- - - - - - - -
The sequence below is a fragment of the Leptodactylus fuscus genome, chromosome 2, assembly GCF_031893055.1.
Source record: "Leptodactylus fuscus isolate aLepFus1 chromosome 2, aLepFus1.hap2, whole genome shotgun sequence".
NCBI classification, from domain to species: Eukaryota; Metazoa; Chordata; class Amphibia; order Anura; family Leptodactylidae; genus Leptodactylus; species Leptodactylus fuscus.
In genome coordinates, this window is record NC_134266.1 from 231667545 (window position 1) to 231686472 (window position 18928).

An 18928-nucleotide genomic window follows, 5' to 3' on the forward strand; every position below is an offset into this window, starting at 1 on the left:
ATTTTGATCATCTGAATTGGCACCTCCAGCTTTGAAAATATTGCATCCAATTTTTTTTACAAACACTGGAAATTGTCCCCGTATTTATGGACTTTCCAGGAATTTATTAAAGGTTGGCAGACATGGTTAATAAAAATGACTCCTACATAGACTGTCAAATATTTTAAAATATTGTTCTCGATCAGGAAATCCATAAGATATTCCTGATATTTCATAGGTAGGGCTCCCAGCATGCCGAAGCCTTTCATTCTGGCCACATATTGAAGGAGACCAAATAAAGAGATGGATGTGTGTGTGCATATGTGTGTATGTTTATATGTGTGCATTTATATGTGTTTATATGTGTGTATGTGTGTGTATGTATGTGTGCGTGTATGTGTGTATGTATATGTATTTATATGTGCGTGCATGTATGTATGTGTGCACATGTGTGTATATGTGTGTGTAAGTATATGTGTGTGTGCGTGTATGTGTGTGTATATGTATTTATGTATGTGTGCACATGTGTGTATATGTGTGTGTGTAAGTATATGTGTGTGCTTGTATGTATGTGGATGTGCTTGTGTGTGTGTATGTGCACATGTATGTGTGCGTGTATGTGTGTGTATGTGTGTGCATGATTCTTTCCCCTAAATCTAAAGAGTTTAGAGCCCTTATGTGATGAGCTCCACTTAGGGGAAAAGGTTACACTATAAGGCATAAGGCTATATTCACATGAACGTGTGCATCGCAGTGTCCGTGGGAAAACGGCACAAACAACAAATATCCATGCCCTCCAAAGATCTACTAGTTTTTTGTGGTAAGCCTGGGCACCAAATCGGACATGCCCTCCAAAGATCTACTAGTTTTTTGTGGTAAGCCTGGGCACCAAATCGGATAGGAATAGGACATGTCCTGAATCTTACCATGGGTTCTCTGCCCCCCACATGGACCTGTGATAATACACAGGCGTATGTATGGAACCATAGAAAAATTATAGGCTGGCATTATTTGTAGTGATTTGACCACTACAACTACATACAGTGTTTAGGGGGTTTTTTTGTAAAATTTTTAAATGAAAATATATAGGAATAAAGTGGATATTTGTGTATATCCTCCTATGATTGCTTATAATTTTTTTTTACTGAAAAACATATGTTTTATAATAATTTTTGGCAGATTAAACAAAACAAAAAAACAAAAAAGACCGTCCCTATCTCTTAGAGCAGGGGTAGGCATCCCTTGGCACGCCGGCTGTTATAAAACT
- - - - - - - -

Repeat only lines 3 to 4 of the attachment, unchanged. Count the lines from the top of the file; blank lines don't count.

NCBI classification, from domain to species: Eukaryota; Metazoa; Chordata; class Amphibia; order Anura; family Leptodactylidae; genus Leptodactylus; species Leptodactylus fuscus.
In genome coordinates, this window is record NC_134266.1 from 231667545 (window position 1) to 231686472 (window position 18928).